Not helped by our great King, who wakes each morning from dreams like multiple car crashes --
a bloody Cassandra weeping catastrophe,
until Enkidu talks him round.
In the valley of the Bekaa under Mt Lebanon.
Easy soldiering with the ladies willing,
their legs spread wide as a peal of bells;
plenty of grub, and the zig of split-stone fences snaking through terraced orchards,
apple and Eve ready.
Good, rolling chariot country.
The foothills. Our yeomanry got stuck into Humbaba's lot this morning.
We watched them shake out into order of battle, advancing at a stroll up the meadow towards the forest as they dressed to the right,
like a list of names justifying into columns for the face of a war memorial.
Three hundred yards beyond return the telegram-maker of enemy fire scythed out from the tree-line,
and the ranks started to crumple.
Men dying into grass;
all those souls whistling past our heads,
We supported the chariots today --
soft-shelled tanks on a leash,
desperate to harden with speed,
but forced to slow into single file though the woods,
Everyone screwed up to pitch; the recruits like twists of green gunpowder.
From the flank we watched the ambush's fusillade sieve most of them to Hell
Most Helpful Customer Reviews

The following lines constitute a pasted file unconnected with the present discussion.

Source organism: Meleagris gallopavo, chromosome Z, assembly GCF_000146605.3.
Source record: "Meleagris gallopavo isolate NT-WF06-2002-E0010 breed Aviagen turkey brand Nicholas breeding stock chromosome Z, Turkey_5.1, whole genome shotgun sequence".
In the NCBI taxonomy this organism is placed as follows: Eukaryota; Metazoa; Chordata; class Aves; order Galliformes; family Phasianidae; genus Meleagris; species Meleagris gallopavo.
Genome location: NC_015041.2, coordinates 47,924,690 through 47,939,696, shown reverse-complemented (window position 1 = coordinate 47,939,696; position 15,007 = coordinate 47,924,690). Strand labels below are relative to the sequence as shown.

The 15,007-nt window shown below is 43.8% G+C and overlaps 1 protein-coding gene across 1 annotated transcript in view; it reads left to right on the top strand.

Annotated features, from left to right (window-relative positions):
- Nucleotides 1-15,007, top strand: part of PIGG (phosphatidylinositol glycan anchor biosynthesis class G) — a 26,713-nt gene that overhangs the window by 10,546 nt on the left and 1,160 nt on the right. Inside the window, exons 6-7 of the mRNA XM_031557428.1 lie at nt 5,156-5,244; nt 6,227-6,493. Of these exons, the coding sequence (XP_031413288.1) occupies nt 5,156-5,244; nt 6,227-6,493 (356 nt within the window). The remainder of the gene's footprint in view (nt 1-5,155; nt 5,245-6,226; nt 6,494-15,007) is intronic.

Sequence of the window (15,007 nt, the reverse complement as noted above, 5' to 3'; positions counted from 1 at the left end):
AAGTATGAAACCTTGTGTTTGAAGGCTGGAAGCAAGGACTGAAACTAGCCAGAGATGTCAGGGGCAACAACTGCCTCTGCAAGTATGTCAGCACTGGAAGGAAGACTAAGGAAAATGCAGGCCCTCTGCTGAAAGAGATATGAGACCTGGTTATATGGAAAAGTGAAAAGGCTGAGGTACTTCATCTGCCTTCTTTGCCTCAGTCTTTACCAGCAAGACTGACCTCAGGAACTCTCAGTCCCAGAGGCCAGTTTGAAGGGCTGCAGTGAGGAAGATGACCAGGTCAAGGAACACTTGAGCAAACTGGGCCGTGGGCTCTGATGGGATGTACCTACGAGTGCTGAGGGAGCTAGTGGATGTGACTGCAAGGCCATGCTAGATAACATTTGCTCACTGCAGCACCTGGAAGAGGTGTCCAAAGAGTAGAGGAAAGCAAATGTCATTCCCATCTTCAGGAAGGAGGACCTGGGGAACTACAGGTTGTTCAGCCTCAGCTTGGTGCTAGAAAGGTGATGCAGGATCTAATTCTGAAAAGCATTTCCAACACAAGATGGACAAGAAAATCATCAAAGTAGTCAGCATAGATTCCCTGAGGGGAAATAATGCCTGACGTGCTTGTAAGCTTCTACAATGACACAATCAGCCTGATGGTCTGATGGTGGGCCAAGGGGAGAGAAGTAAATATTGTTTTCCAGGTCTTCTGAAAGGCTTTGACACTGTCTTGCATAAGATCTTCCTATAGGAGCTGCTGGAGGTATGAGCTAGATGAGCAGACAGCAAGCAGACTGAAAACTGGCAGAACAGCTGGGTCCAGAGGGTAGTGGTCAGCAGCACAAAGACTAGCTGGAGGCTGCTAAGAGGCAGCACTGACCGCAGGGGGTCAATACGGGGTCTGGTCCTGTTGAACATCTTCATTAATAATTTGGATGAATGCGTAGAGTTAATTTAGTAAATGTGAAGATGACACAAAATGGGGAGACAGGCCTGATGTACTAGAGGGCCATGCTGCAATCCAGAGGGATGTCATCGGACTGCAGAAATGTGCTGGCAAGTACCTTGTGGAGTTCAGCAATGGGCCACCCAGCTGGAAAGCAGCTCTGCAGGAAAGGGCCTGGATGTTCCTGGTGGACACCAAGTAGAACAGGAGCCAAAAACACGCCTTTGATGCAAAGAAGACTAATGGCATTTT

Based on the ancient Sumerian oral epic, Derrek Hines¿ Gilgamesh is a wonderful retelling of the story of Gilgamesh and Enkidu ¿ the former the oppressive King of Uruk, circa 2800 BC, and the latter a man made by the gods to befriend Gilgamesh and temper his excesses. In a way, it¿s the buddy-story of another era. The two fight, travel and plunder together, journeying to Lebanon to seek out timber from the sacred cedar. They defy Ishtar, defeat the Bull of heaven, and confront the wrath of the gods together. But essentially, this is a lament, an elegy for friendship and merely mortal humanity, a story that brings us to the underworld and back. One thing that makes Hines¿ book so wonderful is the seamless way that he infuses this ancient story with strikingly modern imagery: CAT scans and snipers, ouzo and pressure hoses, Venetian blinds and Rubik¿s cubes. The effect is both to invite the contemporary reader in and to threaten their balance (hey, isn¿t this supposed to be ancient history?), creating a context of timelessness. These images are rarely just clever in themselves ¿ they nearly always work within the story, which moves ever onwards. This isn¿t purely meditative stuff ¿ it¿s poetry with a very decided plot trajectory. In the end, I think what makes this book so enjoyable is the beautifully maintained balance between this trajectory and the poetry of its telling: ¿the soft pencil-hatchings of the evening¿s gossip¿ and ¿the blurred, mycelium creep of starlight.¿ I highly recommend it.